Even in the other driving modes, power delivery isn’t as subdued as one would expect and things do still remain electric. The Hyundai Kona also has two pedals behind its wheel which allow you to toggle between three levels of brake energy regeneration, where level 3 is the most aggressive and calls for the brakes to charge the batteries through friction, once you stop accelerating. Hyundai also calls this behaviour as ‘Single Pedal Driving’, and yes, the braking in level 3 is that aggressive if you let go of the ‘Go’ pedal judiciously.
Compared to a conventionally-powered car, how is it driving an everyday electric car? Well, like most like-minded folks out there, we were apprehensive too. However, once behind the wheel, the experience is more refined and calming, yet, there’s a sense of excitement and urgency which is relayed by the drivetrain. For the lack of mechanical noise, everyday cars with their ever-decreasing number of cylinders aren’t music to our ears these days anyways. Inside the Kona then, which is still an everyday car (The high sticker price will go down once batteries don’t cost as much), the lack of metallic skirmish translates into an experience which is new and surprisingly likeable. To give you a perspective, never before have I heard my own breath while throwing a car aggressively into a corner.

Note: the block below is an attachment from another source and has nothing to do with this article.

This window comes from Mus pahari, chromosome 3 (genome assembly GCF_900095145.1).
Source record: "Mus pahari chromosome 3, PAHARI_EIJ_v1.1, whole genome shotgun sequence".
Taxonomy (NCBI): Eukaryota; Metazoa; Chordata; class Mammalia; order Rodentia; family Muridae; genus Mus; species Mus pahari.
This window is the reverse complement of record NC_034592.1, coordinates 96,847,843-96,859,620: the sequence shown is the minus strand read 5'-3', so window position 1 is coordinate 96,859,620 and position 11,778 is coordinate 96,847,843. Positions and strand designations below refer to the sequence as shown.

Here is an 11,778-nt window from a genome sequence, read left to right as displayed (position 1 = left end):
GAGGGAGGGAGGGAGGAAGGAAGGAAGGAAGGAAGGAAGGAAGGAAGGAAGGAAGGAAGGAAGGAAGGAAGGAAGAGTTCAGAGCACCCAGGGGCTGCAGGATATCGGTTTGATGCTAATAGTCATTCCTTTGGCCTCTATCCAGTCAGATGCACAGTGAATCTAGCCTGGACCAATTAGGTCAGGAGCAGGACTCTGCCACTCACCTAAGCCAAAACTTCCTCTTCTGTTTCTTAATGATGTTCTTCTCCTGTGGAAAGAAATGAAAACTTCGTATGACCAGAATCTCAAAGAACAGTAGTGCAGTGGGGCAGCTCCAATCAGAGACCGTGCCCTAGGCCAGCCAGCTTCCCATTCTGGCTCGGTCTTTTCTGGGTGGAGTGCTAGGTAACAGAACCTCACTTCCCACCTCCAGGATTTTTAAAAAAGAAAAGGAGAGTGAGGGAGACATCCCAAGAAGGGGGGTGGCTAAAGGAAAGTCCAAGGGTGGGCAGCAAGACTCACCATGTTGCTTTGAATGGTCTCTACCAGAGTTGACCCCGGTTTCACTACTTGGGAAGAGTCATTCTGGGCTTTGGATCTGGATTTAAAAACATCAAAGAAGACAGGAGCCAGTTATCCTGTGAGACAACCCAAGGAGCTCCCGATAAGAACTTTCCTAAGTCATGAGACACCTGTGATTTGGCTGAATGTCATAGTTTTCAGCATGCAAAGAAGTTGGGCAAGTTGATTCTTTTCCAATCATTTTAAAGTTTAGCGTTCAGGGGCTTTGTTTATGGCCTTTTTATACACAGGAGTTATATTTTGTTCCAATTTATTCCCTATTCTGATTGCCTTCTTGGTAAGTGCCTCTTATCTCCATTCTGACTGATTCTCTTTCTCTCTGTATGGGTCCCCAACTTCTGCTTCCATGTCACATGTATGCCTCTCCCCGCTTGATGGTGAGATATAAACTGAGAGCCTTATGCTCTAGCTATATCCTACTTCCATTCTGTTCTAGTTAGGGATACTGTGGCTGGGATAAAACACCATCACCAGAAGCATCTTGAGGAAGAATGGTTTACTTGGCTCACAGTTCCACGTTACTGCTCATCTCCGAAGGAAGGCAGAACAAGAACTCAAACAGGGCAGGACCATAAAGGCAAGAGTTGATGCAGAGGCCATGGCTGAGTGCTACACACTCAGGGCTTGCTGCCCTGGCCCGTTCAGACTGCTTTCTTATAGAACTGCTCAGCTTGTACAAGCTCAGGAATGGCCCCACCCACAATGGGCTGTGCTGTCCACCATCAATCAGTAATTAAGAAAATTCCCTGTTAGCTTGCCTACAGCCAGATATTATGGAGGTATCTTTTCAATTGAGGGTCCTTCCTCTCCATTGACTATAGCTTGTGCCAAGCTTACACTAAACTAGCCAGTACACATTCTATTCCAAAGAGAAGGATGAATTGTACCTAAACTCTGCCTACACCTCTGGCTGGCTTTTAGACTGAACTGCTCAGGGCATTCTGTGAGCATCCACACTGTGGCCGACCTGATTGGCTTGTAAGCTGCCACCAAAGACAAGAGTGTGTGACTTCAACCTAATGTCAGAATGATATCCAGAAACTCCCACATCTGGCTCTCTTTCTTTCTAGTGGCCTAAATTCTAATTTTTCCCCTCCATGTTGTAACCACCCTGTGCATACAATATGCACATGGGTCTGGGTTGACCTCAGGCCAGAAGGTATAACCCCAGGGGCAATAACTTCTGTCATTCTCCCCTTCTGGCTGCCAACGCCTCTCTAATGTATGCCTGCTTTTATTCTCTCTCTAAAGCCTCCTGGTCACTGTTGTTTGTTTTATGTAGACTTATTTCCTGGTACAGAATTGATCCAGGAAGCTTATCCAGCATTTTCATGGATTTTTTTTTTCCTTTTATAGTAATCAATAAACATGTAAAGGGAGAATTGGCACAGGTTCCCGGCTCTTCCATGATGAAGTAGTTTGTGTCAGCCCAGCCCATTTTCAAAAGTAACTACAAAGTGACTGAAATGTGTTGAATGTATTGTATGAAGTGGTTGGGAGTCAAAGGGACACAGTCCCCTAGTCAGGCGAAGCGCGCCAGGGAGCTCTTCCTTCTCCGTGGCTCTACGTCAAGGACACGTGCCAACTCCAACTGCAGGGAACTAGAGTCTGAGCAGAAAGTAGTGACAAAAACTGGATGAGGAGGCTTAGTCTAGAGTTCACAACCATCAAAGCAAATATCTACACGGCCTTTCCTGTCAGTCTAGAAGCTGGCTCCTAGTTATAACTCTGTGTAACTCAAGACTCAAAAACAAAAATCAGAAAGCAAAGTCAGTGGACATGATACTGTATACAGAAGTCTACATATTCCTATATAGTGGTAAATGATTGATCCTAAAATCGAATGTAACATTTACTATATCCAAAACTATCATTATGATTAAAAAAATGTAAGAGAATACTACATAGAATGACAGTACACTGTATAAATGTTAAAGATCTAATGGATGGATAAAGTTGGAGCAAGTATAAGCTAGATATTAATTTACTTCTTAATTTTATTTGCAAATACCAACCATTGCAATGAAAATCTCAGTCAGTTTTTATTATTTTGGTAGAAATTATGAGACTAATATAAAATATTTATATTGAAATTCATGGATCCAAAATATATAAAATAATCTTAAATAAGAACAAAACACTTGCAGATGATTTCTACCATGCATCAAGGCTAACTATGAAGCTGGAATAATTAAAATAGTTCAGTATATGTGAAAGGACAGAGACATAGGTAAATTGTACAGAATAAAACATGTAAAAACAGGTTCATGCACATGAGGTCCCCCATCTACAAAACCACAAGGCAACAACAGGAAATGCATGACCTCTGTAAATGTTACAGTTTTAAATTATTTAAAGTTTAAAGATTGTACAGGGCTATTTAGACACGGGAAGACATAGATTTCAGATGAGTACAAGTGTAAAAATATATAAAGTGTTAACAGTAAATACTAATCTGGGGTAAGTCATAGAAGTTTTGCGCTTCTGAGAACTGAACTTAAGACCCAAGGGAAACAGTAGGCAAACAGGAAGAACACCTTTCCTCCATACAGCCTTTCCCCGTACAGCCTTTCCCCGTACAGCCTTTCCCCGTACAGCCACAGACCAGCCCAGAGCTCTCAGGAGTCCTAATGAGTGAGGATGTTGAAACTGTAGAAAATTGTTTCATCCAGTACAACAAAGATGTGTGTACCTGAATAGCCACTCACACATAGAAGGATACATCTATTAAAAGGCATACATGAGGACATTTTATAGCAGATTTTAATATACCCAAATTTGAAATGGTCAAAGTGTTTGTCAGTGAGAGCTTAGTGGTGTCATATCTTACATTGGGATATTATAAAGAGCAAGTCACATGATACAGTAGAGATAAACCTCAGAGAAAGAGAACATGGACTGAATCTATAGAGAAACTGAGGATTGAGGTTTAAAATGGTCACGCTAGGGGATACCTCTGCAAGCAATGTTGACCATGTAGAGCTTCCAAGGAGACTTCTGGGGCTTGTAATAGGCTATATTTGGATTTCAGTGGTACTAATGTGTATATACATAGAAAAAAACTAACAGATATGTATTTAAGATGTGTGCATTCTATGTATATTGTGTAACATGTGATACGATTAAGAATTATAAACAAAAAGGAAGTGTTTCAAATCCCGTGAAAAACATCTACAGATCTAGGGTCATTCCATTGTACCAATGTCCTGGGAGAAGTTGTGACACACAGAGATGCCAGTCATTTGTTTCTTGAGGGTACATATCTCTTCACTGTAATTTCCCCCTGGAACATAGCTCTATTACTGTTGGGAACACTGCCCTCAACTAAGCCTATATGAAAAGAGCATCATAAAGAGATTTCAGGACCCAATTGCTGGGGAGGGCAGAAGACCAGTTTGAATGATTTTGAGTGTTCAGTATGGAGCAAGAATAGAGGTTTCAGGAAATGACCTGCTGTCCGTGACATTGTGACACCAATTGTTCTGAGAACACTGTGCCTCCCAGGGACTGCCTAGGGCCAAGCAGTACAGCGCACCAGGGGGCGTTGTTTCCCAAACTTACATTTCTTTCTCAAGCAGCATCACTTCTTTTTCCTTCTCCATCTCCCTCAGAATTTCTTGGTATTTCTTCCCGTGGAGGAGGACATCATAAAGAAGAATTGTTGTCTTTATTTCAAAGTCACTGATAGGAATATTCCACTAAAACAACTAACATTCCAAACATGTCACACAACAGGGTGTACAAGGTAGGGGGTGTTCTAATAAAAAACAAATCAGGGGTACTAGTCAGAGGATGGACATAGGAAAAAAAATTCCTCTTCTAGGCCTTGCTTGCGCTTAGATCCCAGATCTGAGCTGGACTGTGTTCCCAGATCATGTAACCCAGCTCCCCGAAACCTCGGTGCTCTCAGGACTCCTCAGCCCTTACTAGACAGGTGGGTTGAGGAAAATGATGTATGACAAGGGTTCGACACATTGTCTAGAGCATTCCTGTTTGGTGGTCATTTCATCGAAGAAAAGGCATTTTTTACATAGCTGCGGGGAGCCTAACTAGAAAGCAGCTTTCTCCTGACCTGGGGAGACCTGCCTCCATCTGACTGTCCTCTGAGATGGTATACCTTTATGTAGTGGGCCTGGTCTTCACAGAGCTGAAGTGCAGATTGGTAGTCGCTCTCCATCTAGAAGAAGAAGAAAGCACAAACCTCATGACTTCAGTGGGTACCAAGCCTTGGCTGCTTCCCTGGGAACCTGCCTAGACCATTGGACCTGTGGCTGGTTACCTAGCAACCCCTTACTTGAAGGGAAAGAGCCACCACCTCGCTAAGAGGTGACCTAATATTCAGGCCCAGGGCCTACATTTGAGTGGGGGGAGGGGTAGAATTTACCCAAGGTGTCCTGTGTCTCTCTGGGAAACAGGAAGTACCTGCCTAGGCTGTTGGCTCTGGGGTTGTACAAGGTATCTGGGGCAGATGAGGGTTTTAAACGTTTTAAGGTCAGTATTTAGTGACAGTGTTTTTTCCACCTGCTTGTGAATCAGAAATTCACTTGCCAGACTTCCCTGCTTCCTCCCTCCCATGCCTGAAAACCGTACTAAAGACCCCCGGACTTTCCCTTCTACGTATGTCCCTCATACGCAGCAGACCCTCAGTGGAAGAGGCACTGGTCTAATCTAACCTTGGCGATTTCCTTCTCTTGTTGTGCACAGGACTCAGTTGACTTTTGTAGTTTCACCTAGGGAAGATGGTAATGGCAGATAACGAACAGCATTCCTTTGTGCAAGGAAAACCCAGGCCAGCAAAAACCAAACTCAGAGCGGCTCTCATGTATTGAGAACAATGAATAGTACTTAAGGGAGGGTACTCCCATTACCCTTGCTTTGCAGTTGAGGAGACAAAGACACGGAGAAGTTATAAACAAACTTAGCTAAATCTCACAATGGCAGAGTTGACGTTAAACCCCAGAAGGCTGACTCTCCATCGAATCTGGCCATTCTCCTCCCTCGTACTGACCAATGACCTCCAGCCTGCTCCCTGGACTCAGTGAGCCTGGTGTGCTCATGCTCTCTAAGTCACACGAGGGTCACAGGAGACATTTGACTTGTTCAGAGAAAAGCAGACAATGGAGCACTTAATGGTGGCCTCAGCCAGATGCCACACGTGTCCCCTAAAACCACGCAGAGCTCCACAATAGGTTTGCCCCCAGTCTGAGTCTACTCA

Hyundai Kona Ride & Handling
With its wide track and centred gravity due to the placement of batteries on the floor, the Kona handles really well for its form, shape and reason of existence. The steering weighs up positively around bends and the chassis feels sorted and balanced at all times. The low-resistance tyres weren’t exactly at home on a race track, but for everyday purposes, they do the job just fine. Braking felt positive too and the Kona sheds speed really quickly. On the ride quality front, a smooth racing track isn’t the best place to figure that out, however, there’s a tinge of firmness to how the Kona rides. When thrown around bends aggressively, body roll was well-contained too.